Tuesday, June 28, 2011


This from Michele Bachmann is far more significant than any stray comments about John Wayne or Lexington and Concord (or, for that matter, John Quincy Adams):

Michele Bachmann says we should look at nixing minimum wage: If Michele Bachmann's presidential candidacy is going to be the focus of so much chatter today, let's hope her comments about the minimum wage on Good Morning America just now get some of that attention.

Pressed repeatedly by George Stephanopoulos to say whether she stood by her 2005 claim that nixing the minimum wage "could potentially wipe out unemployment because we would be able to offer jobs at whatever level," Bachmann did not back away from it, and seemed to confirm that ending the minimum wage should remain on the table.

"I think we need to look at all regulations--whatever ones are inhibiting job growth," Bachmann said. "All regulations, George. I think every department."

Ordinary Americans like the minimum wage. They like it a lot. In a 2010 poll, two-thirds of Americans supported the notion of gradually increasing the minimum wage from $7.25 an hour to at least $10 an hour, and indexing it for inflation. This isn't one of those deals where a plain-talkin' fiscal conservative says something that makes us East Coast elites titter behind our well-manicured hands while rough-hewn Real Americans stand up and cheer (I'm not sure how many of those there really are, but never mind) -- this is the kind of policy position that would make Bachmann absolutely unelectable as a 2012 candidate even if the economy were so horrific that Obama's approval rating fell to Carter-in-1980 territory.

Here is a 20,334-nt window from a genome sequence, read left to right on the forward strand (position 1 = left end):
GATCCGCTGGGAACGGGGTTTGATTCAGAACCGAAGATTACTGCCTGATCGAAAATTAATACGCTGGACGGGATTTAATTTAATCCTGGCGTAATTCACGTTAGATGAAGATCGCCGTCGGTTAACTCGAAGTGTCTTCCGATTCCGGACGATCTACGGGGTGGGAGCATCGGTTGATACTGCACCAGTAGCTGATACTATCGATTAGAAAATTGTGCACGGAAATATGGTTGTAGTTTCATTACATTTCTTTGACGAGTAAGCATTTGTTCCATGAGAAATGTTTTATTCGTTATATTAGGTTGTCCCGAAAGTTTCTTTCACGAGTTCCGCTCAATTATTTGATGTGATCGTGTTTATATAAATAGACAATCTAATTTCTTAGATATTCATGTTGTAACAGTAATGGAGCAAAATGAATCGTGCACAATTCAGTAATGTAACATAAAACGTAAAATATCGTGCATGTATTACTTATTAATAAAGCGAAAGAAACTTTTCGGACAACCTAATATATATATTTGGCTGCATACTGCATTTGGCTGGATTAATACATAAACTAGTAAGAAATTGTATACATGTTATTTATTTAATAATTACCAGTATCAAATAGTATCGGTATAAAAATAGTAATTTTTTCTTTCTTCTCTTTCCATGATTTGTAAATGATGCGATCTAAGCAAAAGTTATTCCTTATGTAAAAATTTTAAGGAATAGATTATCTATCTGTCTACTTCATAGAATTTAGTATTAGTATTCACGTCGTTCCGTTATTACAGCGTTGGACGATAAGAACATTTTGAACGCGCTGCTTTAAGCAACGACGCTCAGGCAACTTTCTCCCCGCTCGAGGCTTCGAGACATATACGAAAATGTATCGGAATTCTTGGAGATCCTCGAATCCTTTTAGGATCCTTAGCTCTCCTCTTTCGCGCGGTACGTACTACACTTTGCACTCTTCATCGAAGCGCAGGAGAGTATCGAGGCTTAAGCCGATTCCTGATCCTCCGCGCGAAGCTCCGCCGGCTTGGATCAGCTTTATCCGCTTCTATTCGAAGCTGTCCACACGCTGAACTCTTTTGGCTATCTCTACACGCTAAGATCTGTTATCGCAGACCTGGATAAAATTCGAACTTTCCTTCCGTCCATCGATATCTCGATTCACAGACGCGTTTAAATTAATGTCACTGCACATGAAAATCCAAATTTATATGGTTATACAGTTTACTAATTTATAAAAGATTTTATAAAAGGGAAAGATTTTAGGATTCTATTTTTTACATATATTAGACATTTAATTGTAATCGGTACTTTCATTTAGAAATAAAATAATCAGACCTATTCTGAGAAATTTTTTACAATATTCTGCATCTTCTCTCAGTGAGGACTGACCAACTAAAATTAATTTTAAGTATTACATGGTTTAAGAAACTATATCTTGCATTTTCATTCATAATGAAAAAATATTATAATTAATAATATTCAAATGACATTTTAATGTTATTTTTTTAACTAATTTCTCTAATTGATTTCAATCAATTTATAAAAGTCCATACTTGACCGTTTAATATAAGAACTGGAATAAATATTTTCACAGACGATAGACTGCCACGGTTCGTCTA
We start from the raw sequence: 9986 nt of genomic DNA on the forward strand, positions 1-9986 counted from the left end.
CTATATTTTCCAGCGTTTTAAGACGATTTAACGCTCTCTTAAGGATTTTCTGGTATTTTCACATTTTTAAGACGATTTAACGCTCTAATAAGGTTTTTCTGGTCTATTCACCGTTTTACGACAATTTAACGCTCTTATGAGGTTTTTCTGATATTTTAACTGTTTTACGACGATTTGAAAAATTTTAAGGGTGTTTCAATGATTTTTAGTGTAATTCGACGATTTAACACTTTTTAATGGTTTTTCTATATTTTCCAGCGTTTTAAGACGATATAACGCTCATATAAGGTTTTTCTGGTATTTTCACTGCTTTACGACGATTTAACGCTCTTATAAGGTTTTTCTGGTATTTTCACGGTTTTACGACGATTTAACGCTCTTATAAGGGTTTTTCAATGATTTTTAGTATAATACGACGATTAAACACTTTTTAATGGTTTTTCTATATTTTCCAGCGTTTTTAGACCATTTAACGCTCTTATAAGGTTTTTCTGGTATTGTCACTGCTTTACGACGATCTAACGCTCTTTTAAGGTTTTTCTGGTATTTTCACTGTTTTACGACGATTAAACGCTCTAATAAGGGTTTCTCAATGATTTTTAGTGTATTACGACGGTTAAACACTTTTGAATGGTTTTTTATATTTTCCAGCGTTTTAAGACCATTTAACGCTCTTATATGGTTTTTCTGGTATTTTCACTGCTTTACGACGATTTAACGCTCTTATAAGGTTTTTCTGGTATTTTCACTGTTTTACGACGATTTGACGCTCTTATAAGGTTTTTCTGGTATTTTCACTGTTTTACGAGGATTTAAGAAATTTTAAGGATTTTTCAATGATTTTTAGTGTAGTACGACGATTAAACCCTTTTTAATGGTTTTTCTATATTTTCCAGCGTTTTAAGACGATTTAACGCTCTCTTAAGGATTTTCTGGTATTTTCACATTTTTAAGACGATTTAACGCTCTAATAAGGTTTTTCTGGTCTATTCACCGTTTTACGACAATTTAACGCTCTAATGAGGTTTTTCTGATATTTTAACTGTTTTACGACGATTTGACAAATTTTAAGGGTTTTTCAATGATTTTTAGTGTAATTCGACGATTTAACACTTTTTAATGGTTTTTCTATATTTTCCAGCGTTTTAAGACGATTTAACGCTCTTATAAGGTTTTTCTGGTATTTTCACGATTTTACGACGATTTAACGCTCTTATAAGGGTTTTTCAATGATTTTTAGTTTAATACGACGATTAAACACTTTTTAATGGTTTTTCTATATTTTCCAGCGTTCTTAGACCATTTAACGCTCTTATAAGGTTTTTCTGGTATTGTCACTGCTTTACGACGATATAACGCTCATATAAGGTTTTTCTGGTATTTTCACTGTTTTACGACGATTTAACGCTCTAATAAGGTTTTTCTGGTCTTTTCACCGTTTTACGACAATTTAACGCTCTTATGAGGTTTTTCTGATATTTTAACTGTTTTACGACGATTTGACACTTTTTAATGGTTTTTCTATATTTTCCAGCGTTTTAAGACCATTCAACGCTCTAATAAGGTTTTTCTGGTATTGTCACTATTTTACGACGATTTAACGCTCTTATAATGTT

Oh, and of course she's also said that, apart from current seniors, "basically what we have to do is wean everybody else off" Social Security and Medicare. Those are rather popular programs as well.


This makes me daydream about a scenario that turns the Beltway elitists' Jon Huntsman fantasy on its head. Matt Bai explains why, in his opinion, Huntsman could get the Republican nomination:

...it's vital to remember that next year's primaries will be the first since 1996 where Democrats haven't had their own nomination fight going on. In other words, in the last two contested Republican primary seasons, independents in "open states" like New Hampshire split their votes between Republicans and Democrats. But this year, all of them will be voting for a Republican.

... this suggests, I think, that a less doctrinaire candidate might have a real shot in New Hampshire

You know what it suggests to me? That if Democrats and liberal-leaning independent voters could get their act together, they could make trouble for the GOP by turning out as a bloc to vote for a very, very unelectable top-tier Republican candidate -- someone like possible Iowa caucus victor Michele Bachmann. It would be our version of Rush Limbaugh's unsuccessful attempt to hobble the Obama campaign by urging his listeners to vote for Hillary Clinton in Democratic primaries, in what he called Operation Chaos.

It's extremely hard to imagine this working, but I'd be quite pleased if it did.

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